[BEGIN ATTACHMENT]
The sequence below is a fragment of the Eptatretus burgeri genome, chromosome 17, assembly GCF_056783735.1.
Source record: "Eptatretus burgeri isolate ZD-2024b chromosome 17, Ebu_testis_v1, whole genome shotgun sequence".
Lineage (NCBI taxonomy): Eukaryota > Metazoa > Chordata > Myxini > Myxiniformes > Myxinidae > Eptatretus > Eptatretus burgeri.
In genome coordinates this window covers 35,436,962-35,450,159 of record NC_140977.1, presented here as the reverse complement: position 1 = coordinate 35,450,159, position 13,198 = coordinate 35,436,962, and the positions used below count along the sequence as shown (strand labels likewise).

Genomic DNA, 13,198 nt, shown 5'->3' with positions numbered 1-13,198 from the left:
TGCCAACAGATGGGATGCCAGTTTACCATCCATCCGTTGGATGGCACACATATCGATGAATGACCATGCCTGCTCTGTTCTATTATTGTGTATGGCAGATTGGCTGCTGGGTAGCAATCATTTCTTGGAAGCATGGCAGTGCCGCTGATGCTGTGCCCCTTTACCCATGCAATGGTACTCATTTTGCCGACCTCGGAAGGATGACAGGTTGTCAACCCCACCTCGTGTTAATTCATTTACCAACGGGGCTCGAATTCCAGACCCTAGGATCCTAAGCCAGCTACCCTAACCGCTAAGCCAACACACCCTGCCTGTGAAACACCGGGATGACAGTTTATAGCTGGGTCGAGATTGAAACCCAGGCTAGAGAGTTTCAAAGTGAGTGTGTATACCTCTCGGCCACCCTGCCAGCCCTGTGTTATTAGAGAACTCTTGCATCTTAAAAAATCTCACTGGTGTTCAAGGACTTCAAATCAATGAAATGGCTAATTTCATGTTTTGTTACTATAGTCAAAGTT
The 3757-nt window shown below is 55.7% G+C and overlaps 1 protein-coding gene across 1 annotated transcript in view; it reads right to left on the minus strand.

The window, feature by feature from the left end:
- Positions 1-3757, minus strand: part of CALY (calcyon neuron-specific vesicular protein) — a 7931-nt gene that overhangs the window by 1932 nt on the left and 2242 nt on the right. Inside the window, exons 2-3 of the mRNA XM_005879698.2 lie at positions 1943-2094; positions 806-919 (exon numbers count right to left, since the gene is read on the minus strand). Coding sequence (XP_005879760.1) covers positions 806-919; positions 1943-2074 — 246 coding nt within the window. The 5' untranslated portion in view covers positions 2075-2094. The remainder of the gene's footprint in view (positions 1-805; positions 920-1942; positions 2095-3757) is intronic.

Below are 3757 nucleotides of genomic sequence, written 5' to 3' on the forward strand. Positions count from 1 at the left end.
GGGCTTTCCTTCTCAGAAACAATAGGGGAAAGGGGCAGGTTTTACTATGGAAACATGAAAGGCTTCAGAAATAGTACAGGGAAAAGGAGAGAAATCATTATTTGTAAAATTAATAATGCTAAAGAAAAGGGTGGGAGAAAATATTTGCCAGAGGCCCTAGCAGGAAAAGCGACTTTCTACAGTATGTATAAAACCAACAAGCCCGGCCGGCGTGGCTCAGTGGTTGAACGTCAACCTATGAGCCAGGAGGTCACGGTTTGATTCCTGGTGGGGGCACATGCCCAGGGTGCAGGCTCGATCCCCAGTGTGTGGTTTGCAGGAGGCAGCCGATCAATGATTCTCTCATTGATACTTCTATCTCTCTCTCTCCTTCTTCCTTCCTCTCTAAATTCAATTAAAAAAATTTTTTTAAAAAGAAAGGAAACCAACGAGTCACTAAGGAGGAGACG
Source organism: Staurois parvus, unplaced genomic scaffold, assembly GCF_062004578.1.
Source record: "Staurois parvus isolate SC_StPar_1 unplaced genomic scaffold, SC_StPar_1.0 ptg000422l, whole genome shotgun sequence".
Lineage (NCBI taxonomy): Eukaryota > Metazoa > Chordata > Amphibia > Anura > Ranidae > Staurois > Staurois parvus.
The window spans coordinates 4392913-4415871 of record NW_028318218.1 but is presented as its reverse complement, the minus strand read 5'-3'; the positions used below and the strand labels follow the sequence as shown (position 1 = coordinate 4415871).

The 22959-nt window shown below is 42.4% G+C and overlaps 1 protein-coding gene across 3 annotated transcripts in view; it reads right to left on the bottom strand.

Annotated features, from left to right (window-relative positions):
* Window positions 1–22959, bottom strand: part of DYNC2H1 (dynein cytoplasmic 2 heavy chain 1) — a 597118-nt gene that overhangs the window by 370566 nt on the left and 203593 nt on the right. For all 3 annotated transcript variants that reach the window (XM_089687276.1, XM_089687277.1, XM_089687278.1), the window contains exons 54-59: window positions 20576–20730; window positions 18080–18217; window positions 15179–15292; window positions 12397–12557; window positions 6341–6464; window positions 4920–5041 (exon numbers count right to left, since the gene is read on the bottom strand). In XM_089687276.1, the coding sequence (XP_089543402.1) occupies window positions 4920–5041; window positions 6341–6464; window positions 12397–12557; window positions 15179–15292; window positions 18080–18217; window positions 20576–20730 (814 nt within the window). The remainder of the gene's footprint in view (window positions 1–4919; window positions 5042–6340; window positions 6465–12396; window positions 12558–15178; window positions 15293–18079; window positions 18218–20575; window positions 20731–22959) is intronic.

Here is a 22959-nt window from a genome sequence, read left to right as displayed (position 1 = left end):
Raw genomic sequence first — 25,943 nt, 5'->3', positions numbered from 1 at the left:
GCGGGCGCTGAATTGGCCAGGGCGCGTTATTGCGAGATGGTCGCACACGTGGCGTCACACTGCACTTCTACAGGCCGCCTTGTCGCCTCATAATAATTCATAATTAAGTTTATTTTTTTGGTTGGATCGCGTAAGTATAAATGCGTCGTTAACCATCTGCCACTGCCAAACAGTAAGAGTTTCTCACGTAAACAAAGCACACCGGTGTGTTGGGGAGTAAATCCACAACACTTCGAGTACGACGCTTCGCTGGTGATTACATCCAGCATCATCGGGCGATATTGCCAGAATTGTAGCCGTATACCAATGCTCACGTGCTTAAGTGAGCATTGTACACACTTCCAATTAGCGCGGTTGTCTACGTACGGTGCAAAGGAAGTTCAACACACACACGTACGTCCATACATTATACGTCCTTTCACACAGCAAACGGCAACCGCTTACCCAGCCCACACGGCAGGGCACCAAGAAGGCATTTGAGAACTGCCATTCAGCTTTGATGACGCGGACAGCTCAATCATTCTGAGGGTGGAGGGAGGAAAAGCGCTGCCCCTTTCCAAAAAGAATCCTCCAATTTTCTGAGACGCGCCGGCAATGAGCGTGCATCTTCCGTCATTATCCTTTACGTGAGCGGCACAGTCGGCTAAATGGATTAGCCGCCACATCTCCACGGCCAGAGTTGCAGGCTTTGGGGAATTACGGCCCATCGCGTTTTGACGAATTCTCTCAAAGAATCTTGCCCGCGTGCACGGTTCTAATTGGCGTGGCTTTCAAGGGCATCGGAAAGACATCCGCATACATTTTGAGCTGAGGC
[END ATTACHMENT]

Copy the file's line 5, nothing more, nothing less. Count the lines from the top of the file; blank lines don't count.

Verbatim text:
Genomic DNA, 13,198 nt, shown 5'->3' with positions numbered 1-13,198 from the left: